Please enjoy this read from Dave Kurlan of OMG:
Most salespeople do not know the difference between their prospects' decision-making process compared with their decision-making criteria.
What's worse is that even more salespeople don't even bother asking about it. According to data from Objective Management Group (OMG) who has evaluated/assessed 1,842,620 salespeople, only 27% of all salespeople are strong qualifiers so it's likely that the majority are not asking.
If you do ask a prospect about their decision-making process, you might hear about the steps they will take. If you ask about criteria, you might hear about the topics they'll consider when they make their decision.
I'll take you through an example.
Let's say we were going to decide on the best car we have ever owned.
Our process would be to make a list of 5 cars we have owned and enjoyed. My personal best are my current car, a 2018 Lincoln Navigator, a 2001 Jaguar XJR, a 1999 BMW 7 series, a 2005 Lexus LS and a 2015 Lexus GX. So far, that's similar to short-listing the vendors a company will invite to make presentations. PROCESS.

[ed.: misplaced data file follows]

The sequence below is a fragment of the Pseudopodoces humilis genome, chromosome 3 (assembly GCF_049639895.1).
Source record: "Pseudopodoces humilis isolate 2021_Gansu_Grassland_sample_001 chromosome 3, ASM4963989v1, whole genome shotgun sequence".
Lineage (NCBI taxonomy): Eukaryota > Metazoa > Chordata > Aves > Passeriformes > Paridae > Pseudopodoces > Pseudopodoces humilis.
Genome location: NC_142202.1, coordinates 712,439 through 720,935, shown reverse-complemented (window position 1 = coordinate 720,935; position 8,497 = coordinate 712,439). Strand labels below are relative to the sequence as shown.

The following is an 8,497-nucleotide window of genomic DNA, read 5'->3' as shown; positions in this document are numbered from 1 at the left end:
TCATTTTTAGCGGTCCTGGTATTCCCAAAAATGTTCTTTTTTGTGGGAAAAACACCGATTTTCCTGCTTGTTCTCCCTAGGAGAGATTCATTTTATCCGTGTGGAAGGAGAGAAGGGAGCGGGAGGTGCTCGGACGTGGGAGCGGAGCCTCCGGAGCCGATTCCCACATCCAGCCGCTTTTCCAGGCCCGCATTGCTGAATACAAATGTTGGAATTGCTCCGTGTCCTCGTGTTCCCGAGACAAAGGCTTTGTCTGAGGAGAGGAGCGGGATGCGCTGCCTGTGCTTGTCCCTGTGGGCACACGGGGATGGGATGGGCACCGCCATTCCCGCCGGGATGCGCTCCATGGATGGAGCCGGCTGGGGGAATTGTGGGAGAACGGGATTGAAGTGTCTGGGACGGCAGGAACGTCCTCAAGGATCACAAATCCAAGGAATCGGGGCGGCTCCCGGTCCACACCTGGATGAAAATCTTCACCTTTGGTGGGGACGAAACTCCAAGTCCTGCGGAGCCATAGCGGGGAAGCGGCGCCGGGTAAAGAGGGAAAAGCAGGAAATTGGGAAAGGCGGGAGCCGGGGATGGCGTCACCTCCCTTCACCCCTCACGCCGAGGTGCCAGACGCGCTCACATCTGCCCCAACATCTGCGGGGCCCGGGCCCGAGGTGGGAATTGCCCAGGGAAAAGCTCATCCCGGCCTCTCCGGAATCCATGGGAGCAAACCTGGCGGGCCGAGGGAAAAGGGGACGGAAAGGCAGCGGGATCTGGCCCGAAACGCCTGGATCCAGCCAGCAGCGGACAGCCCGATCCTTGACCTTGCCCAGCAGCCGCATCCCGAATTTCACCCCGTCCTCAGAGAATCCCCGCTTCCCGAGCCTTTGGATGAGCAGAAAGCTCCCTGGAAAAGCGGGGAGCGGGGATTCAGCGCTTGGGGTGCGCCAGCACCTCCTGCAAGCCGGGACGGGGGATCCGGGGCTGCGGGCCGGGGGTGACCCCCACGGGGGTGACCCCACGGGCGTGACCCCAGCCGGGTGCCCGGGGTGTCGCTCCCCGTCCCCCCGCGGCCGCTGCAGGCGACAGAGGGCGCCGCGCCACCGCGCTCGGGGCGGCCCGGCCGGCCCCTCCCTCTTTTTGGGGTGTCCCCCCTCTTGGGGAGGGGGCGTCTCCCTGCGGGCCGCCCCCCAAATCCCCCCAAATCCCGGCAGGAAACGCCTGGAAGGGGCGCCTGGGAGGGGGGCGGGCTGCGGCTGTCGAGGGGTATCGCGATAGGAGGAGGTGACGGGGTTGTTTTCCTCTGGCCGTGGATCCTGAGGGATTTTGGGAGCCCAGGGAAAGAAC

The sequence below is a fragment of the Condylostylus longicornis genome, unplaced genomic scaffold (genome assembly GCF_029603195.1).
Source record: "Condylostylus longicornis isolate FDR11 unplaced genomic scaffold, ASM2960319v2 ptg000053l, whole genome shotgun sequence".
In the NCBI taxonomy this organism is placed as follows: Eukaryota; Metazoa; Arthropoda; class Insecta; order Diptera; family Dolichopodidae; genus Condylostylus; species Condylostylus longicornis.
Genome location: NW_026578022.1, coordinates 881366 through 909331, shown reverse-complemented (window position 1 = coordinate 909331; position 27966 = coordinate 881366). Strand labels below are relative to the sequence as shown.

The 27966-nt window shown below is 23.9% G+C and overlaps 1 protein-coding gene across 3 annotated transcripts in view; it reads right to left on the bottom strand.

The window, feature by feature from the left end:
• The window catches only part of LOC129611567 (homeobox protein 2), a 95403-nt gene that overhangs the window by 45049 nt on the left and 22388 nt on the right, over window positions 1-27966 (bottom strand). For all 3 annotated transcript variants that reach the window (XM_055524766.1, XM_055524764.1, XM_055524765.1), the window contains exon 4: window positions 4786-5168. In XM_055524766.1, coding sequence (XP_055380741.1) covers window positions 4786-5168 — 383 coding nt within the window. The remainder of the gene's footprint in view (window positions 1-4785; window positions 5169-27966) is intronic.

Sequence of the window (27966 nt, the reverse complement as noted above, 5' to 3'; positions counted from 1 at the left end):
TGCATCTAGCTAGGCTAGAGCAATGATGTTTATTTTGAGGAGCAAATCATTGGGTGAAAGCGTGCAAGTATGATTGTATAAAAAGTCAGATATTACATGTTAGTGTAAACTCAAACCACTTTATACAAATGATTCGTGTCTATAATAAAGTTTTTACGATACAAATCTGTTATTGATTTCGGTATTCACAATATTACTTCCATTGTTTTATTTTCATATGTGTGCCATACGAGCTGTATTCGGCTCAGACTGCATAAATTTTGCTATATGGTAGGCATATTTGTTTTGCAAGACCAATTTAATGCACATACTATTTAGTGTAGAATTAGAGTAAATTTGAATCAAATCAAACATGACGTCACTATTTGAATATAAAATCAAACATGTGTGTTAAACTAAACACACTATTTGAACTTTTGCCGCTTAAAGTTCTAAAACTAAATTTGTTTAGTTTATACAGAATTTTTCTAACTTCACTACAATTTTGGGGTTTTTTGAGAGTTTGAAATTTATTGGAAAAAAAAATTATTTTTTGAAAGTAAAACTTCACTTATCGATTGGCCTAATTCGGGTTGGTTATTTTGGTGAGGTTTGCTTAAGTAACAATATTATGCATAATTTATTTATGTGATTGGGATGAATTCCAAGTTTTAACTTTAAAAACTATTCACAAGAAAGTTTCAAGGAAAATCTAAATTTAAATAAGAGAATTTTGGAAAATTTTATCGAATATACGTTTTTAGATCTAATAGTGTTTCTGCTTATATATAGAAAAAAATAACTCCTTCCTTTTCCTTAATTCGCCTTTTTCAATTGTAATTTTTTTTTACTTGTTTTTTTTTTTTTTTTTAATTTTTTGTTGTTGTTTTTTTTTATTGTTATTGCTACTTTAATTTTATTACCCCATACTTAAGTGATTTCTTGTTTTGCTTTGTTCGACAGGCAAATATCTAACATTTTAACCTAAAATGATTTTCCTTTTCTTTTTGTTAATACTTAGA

Next, identify the criteria that's important to you. For my list, I chose look, comfort, features, handling, noise level, cargo space (my son's catcher's gear takes up a lot of space) and driving enjoyment. Note that the price I paid is not one of my criteria but I understand if it is one of yours. This is similar to identifying the questions that each vendor will be asked. CRITERIA.
Rate each car on a 1-5 scale for each of your criteria, with 5 being the best. PROCESS.
Next, calculate the average score for each of the 5 cars. PROCESS.
Finally, rank the cars by score. Your favorite car is the one with the highest overall score. Mine is my Lincoln Navigator. This represents how the decision will be made. CRITERIA.
Knowing a prospect's process and criteria for making a decision is only the first step. Why are they doing it that way? Do they need to do it that way? If they want to work with you, why are they complicating it so much? If there is urgency to get their problem solved, why are they taking so long? Does it all come down to the fact that none of the salespeople stood out? Nobody differentiated themselves? There wasn't a single salesperson who was head and shoulders above the rest? Everyone seemed and sounded so much alike that your product or service appeared as a commodity?
Shame on you!
Whenever they commoditize you, your company, your product, your service or your price, you are receiving instant feedback as to your how poorly you differentiated yourself. The only consistently effective way to differentiate is to take a consultative, value based approach, featuring listening and questioning skills.
Unfortunately, most salespeople are unable to identify compelling reasons to buy, create urgency, and get their prospects to "must have." Most salespeople fail to uncover anything more than business issues, which are never enough to differentiate.